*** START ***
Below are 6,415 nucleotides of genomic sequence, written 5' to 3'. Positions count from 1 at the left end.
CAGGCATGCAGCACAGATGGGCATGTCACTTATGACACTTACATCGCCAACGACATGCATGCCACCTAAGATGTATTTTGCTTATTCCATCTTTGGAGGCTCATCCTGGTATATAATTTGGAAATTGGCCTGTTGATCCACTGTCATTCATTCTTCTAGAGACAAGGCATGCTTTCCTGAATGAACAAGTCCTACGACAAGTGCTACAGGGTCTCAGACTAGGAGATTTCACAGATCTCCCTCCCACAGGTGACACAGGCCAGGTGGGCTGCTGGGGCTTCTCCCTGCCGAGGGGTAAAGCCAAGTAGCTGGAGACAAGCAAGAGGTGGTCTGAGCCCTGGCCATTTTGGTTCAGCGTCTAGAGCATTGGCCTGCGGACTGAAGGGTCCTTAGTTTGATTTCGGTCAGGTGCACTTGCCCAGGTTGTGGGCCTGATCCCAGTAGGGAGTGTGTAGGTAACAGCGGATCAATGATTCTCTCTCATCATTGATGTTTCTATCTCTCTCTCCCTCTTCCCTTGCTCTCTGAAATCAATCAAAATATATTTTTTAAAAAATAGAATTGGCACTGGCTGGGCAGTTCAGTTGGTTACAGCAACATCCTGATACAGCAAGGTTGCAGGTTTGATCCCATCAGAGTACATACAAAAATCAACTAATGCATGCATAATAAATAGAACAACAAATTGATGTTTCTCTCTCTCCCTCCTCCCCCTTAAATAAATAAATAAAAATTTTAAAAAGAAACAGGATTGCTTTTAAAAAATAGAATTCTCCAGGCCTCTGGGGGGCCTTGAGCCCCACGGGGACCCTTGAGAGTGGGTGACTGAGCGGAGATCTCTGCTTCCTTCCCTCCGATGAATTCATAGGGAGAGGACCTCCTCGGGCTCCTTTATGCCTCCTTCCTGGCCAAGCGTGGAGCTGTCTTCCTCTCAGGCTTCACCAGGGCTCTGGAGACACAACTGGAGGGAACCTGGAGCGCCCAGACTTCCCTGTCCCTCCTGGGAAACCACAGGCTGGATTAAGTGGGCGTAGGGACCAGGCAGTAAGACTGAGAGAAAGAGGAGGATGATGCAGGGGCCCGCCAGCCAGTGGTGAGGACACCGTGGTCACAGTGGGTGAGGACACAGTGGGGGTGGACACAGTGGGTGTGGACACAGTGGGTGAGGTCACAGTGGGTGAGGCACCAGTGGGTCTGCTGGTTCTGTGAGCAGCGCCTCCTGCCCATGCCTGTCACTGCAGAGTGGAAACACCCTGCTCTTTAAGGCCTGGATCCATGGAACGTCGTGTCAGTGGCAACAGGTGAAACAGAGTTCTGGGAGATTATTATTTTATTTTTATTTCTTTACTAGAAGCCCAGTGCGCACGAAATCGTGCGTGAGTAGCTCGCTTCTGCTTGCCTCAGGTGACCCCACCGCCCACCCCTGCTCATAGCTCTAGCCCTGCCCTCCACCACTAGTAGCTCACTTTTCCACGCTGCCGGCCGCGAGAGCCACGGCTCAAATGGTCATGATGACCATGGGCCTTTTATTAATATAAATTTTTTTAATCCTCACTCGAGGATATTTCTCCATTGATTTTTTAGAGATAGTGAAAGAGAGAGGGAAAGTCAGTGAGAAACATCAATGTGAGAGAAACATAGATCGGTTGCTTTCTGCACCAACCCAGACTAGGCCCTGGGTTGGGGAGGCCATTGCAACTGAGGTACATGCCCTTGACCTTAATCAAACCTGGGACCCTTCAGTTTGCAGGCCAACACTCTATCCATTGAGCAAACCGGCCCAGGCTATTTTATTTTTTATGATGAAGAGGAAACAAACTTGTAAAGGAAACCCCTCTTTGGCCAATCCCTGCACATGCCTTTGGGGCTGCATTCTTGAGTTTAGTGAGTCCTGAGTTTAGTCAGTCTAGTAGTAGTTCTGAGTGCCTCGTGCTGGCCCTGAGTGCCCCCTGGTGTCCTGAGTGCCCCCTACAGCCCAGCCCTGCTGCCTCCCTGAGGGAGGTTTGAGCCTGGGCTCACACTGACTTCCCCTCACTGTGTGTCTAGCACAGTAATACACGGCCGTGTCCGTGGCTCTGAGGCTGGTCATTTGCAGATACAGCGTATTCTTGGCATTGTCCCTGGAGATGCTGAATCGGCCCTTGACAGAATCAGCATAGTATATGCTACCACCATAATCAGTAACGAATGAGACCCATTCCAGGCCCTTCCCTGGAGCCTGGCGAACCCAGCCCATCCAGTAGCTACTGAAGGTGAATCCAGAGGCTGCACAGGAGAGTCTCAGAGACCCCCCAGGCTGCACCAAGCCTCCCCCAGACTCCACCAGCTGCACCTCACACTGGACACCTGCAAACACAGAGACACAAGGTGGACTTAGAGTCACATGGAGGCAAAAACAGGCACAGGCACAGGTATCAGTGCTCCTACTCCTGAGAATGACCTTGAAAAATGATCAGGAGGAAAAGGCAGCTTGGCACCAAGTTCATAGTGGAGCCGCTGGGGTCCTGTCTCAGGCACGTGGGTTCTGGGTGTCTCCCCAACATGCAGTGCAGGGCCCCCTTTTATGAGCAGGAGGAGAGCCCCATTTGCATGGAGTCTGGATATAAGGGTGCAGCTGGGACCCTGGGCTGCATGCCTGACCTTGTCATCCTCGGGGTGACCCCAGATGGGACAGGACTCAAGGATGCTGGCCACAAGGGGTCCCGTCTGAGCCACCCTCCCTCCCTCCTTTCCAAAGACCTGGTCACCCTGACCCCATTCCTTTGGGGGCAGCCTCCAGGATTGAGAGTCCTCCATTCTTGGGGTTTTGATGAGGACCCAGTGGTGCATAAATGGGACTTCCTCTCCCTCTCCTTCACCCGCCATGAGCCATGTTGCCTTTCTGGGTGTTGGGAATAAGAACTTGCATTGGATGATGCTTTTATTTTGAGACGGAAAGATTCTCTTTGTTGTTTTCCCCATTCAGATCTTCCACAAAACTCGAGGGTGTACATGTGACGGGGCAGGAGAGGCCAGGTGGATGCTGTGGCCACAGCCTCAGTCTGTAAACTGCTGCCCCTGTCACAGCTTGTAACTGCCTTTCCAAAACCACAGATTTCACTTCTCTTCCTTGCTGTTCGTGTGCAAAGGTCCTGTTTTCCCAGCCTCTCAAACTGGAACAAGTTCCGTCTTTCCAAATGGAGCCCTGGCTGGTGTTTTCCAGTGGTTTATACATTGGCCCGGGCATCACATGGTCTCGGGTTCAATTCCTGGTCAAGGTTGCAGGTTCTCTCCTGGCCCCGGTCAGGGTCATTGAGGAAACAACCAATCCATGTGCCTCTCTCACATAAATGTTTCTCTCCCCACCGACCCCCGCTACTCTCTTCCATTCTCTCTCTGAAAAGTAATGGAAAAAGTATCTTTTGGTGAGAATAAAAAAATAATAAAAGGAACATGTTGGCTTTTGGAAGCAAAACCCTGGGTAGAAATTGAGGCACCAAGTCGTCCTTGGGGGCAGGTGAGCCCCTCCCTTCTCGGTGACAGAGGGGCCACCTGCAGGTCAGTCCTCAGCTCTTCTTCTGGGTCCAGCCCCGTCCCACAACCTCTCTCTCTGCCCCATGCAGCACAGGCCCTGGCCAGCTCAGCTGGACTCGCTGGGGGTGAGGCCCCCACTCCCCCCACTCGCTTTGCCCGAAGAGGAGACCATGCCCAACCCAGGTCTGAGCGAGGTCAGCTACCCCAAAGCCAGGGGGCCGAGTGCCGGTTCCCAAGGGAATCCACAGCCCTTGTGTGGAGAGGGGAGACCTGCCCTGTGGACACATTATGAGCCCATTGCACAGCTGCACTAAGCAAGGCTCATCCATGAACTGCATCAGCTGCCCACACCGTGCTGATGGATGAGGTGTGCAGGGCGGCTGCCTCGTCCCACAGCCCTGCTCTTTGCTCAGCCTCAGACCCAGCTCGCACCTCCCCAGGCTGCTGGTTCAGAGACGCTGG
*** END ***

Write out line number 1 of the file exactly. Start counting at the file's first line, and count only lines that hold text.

Below are 6,415 nucleotides of genomic sequence, written 5' to 3'. Positions count from 1 at the left end.